What can I say about one of the most prolific models in the market?
I worked with Adlee one year ago and since then I failed to show to one photo shoot with this amazing model, she gave me the opportunity to work with her again and here is what we got.
This is a window show with natural light, straight out of camera and I know many models don’t like to show unedited pictures but what you see is what you get with Adlee, she is flawless with a fantastic skin tone and a perfectly fit body, she will strike poses that you have not even imagined.
Boudoir doesn’t always require a large studio, several lights, or different modifiers. Sometimes you can keep it simple and get things done with a reflector, a window in a home or hotel room, and some easy posing tips!
Metering and exposure for this kind of situation are going to be a little different than a typical shoot. Because we’re really back lighting the subject, we need to adjust exposure compensation when shooting in Tv, Av, or P (shutter priority, aperture priority, or program modes) to overexpose. I shoot manual so I adjust my metering always with the shutter speed for my background and my aperture for my subject. What happens is the camera sees all the light from the background and tries to compensate by stopping down the exposure in order to make sure detail are retained. But because we want the light coming through our thin sheet and blow out the background to white and wrap around our subject’s body, we need to make sure that it is overexposing.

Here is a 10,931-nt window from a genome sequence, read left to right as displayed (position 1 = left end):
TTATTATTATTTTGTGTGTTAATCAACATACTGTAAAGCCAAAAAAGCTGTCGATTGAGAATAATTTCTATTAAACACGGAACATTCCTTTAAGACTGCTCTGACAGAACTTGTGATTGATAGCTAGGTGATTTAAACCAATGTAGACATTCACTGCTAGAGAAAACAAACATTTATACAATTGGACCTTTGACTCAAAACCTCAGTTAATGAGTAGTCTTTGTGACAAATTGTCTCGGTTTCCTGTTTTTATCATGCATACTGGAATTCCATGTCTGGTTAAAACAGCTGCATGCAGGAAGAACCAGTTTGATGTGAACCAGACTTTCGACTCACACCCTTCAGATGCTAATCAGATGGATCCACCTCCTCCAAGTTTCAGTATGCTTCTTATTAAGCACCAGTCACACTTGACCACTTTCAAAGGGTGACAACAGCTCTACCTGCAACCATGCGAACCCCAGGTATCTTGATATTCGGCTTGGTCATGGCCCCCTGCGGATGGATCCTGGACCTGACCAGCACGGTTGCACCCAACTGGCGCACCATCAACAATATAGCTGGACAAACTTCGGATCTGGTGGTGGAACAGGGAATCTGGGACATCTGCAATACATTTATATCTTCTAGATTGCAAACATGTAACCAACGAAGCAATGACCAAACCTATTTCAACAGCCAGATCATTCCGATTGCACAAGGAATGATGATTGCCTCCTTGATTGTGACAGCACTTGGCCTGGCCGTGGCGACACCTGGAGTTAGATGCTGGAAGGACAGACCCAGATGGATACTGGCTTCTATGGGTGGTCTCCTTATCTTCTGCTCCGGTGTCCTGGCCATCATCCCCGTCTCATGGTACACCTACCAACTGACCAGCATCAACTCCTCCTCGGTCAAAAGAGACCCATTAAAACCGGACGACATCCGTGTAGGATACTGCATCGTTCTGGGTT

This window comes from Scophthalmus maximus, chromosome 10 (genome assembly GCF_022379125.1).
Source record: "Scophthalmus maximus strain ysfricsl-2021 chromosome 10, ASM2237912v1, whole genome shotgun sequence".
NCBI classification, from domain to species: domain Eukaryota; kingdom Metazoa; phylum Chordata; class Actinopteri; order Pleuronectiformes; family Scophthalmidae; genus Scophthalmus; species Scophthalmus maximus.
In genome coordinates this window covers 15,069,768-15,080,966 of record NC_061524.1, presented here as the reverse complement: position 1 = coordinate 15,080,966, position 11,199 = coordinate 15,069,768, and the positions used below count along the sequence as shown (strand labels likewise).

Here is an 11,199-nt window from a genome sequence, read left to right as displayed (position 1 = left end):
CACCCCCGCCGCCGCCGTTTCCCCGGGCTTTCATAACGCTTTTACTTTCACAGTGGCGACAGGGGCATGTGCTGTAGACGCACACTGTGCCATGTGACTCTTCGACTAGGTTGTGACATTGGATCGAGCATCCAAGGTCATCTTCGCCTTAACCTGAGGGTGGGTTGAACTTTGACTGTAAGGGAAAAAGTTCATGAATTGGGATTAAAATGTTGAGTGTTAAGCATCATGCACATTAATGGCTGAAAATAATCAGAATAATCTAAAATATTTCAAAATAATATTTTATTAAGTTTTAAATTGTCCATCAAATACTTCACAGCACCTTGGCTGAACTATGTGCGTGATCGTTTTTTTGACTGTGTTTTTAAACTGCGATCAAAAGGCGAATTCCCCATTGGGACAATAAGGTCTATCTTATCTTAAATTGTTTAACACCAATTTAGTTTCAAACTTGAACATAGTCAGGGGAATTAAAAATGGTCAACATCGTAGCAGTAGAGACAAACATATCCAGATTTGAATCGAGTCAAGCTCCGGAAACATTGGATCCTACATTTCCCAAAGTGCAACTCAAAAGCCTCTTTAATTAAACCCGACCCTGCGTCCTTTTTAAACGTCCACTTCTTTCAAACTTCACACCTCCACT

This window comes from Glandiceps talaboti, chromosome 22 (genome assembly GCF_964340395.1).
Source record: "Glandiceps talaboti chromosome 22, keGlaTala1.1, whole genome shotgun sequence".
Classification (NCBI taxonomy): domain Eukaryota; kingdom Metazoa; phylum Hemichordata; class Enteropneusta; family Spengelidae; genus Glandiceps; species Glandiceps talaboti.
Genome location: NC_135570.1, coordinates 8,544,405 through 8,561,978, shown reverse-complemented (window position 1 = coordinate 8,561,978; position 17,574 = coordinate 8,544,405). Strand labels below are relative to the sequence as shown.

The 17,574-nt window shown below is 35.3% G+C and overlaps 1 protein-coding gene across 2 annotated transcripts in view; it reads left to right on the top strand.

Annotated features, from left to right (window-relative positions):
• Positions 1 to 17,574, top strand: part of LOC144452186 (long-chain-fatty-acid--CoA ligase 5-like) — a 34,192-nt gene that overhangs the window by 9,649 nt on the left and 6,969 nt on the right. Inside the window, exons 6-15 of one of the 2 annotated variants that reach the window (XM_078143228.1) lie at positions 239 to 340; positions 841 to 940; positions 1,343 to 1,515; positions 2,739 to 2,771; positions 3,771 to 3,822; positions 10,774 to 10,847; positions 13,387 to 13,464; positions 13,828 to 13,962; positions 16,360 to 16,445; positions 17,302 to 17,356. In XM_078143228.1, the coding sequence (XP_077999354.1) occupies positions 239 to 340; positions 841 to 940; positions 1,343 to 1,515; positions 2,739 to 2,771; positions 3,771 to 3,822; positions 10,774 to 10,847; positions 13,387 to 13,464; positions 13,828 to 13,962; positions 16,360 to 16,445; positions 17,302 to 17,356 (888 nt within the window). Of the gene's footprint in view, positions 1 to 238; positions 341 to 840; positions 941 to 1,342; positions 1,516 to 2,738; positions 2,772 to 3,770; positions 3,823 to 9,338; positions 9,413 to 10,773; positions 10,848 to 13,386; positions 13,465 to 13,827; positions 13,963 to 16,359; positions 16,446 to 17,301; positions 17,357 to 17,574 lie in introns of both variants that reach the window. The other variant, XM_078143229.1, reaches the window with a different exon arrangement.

Now on to posing; instead of posing our model awkwardly straight-on, we want to start building curvature into her body, but naturally that works with it rather than posing her in a contorted way. First, having her kick her right leg out in front of her left leg and bending it creates a narrowing point at the bottom of the image and makes the bottom half of her body look not as wide.
Next we want to have her move her chest forward towards the camera. A good optics rule to remember is that whatever is closest to the lens, will appear larger than what is farther away from the lens. This will make her chest appear fuller and in addition gives us the advantage of elongating her neck and lifting her chin up.
Finally we’re going to have subject slightly arch their lower back in order to create a flowing curve throughout the entire body. Next we’ll move our subject’s right hand slightly up on her thigh so that we create some negative space to highlight that curve we had her create with her lower back. Finally we’ll take her left hand and have it add some mood by
positioning it next to her face or playing with her hair.
Finally we want to add some fill light on our subject, and what better way to do that than to harness the light that is back lighting her! Using a 32″ Silver/Natural White Reflector, we’re able to add light back on her without it being too bright, contrast.
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